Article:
Sunday, July 09, 2006

A Tale in the Desert is a rather odd game. It's a MMORPG based in ancient Egypt. There aren't any monsters to fight. Instead, you perform tasks like gathering, mining, farming, weaving, fishing, and so on. You use the materials you gather to make equipment, which you can use to make more complex materials and objects. Eventually you can build sculptures, buildings, and monuments. The game has a story to it, with a beginning, middle, and end. You and everyone else in the game is part of that story. The ending depends on the actions of all the players.

It's quite different from anything else I've seen. Although games like World of Warcraft have gathering and crafting tasks, the focus there is combat, whereas in this game, it's all about gathering, crafting, building, trading, and socializing. The tasks you need to perform can depend on what others have done. For example, you may need to build something larger than what anyone else nearby has built. Once you build it, your object remains in the world, visible to everyone. As I wandered around the game world, almost every object I saw was something created by a player. As a new player, I needed to find areas that weren't already occupied, so that I could set up the equipment I needed. Some of the basic resources (wood, sand, mud, grass, stone, etc.) are shared, so it helps if you set up a workspace away from others. As far as I can tell though, workspaces have a short lifespan, so you work in an area for a while and then move on.

The tasks you need to perform can also depend on other players. For example, you may need to build an sculpture and leave it out in the open so that passers-by can vote on whether it's attractive or an eyesore. Or you may need to talk to people and convince them of some cause. Or you may need to get people to join your guild. The social aspect is important; other people aren't there only to help you fight monsters. There's also the ability to propose new laws and get signatures/votes; if the new law gets passed, the game developers will implement it (remember LambdaMOO?). I didn't explore that aspect of the game.

The graphics aren't great, although they didn't bother me much. There's very little sound or music, and that hurts the game a great deal. Sound effects are incredibly important. The UI is awful. It looks like it was designed by programmers: there's lots of abstraction and generality, like scrollbars, arbitrarily sized dialogs, deep menu hierarchies, and an attempt to make everything vague so that it's reusable in other contexts. For example, to dry out grass and turn it into straw, you need to Drop the grass. This is “cool” in that it reuses an existing function, but I think the UI would be better with the task explicitly listed. The UI also offers very little feedback about objects and actions. There are lots of objects around. Some are usable and some are not. You won't know until you click and get a menu. There are lots of places where you can't do something, but it won't tell you that you can't until after you've attempted to do it. For example, when planting flax seeds, it allowed me to plant a second seed too close to the first, then it told me it was too close. Mark the area in red or something to give people early feedback about whether their actions are going to succeed. Don't let me do something that's not allowed.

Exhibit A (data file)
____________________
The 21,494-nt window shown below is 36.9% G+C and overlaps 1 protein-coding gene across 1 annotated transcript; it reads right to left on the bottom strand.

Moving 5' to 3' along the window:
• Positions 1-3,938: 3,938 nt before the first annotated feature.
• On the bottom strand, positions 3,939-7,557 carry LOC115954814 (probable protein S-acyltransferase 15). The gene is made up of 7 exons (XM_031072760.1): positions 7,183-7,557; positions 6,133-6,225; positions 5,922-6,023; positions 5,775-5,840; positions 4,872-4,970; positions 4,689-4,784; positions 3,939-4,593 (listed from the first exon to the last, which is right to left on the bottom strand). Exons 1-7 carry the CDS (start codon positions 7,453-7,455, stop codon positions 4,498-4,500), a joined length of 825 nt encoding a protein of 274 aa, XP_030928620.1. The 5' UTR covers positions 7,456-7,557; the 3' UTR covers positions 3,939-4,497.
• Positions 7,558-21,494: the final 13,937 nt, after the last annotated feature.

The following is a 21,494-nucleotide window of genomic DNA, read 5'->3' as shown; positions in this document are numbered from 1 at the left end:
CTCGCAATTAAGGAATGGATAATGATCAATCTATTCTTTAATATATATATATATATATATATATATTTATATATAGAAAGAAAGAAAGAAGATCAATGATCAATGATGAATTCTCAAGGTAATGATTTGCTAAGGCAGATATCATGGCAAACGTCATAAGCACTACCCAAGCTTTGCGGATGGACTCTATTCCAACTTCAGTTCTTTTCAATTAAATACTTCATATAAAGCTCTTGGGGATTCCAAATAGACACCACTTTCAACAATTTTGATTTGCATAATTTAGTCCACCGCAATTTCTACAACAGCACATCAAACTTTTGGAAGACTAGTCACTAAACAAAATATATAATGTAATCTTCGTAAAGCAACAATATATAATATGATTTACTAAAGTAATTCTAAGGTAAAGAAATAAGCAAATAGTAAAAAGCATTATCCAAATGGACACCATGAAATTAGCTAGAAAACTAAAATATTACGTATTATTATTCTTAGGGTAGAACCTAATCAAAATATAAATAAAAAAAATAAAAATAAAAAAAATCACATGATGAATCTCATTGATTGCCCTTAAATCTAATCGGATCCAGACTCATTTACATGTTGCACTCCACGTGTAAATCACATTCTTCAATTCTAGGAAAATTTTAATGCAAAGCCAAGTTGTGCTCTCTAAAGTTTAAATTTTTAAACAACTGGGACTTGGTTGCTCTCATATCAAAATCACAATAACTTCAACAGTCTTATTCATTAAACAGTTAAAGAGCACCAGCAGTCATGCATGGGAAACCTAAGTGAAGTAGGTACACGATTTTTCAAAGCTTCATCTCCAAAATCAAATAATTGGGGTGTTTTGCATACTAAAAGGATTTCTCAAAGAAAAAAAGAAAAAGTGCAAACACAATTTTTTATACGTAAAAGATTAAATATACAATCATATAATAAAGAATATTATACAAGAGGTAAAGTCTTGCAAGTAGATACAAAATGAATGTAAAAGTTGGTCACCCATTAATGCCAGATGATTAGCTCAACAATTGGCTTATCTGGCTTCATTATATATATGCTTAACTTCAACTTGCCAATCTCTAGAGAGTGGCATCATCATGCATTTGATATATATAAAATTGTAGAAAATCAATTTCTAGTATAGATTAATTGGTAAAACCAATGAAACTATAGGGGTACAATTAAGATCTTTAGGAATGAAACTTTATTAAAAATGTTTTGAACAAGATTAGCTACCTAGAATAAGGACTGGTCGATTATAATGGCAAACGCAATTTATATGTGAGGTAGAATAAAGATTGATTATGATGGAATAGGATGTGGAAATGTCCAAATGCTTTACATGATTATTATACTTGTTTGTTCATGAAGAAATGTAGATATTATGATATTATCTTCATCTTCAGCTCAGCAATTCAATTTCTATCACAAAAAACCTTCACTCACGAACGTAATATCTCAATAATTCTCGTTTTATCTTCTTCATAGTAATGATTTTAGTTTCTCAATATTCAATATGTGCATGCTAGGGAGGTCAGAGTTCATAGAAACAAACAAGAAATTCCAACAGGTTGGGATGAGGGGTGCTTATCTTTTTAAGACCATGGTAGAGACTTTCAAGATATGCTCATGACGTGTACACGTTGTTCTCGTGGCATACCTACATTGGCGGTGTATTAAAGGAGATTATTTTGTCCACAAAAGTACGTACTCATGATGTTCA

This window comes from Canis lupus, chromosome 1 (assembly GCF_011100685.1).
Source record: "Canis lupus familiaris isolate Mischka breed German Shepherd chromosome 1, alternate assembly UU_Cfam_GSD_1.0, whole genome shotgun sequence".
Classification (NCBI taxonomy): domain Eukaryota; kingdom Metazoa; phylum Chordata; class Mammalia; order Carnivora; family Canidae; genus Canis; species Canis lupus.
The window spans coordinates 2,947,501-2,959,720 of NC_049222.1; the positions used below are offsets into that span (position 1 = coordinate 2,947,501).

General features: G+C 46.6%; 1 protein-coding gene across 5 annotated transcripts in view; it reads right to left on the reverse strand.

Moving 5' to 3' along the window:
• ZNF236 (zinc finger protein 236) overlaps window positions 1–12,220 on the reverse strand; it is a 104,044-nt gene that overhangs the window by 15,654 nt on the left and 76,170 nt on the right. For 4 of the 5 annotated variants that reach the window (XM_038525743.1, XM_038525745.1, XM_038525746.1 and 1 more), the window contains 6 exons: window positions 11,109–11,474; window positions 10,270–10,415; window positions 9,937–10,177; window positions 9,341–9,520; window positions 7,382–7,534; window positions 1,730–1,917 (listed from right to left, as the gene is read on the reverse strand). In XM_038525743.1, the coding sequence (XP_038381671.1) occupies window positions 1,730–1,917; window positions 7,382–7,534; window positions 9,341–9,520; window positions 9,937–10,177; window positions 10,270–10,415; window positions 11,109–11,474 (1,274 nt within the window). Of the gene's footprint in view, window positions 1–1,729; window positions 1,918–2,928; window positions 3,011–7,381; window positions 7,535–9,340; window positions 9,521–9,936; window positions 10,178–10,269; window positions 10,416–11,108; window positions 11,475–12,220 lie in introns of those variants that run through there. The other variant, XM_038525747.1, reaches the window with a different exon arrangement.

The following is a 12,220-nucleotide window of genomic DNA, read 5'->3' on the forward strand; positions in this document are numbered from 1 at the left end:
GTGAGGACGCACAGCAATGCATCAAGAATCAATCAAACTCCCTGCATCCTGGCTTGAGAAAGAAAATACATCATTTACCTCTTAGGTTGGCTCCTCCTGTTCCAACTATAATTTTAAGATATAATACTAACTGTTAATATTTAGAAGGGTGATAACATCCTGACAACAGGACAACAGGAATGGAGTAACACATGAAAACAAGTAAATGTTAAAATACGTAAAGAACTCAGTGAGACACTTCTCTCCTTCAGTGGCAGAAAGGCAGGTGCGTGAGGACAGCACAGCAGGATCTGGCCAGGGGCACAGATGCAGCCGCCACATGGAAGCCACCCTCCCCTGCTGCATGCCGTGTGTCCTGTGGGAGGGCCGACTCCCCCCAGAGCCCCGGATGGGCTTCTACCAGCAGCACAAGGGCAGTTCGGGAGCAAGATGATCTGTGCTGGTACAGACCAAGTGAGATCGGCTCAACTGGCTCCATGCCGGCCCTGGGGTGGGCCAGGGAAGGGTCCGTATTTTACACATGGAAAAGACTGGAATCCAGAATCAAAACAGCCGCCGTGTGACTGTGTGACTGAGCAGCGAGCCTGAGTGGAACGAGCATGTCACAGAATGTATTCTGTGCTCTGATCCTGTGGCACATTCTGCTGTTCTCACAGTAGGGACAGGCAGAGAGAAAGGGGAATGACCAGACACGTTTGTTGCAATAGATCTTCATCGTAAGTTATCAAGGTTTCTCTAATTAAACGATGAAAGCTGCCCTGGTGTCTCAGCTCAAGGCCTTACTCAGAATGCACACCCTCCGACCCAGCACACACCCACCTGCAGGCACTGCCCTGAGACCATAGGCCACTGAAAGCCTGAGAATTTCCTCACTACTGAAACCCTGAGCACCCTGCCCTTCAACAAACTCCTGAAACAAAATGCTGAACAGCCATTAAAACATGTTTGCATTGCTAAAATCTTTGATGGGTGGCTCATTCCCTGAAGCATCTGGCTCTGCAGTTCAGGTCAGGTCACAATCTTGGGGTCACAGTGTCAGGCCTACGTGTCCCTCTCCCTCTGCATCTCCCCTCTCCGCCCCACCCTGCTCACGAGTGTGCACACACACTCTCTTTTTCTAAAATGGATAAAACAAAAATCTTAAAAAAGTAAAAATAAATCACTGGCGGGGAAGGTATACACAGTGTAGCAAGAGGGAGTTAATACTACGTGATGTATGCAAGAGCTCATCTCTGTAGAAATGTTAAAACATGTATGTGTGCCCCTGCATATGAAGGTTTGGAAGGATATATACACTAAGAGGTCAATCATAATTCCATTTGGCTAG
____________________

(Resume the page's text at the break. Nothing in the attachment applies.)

Another problem with the UI, at least for a beginner like me, is that it doesn't really give you any hints about what to do. There's a huge list of tasks, but no way to learn how to perform them. For example, I was supposed to learn Carpentry. How should I do that? I have no idea. There's no tutorial as far as I can tell. I ended up going to the web and searching for the information. How was I to know that I should find the "SArch" building (whatever that stands for) and click on it?

I played for several hours and got through the ~30 starter tasks, with a lot of help from the web. That opened up new possibilities of projects I could do. However the game felt rather tedious and uninspiring. Let's see... I need 100 bricks. I'll collect mud, straw, and sand, then stand around for 10 minutes making bricks. Boring. There's no challenge in that. It's not interesting. It's likely that the social aspect makes up for it (the crowd I talked to was much friendlier and more mature than in any other game I've been in), but I didn't stick around long enough to find out.


1 comment:

Richard wrote at July 09, 2006 10:00 PM

What's disturbing is that while the game isn't much fun, I found it very addicting. I just had to do -one- more thing before I left. It's kind of like Civ in that regard. (ONE more turn, and I'll go to bed. I just want to see what will happen.)

I'll probably keep playing. What Amit didn't mention (or try, apparently) is that there's a mentorship system. I didn't try it either, but I did ask people online for help rather than going to the web. It seems to be a very socially oriented virtual world. And while I think it's not very much fun, I find that aspect of it very interesting, at least.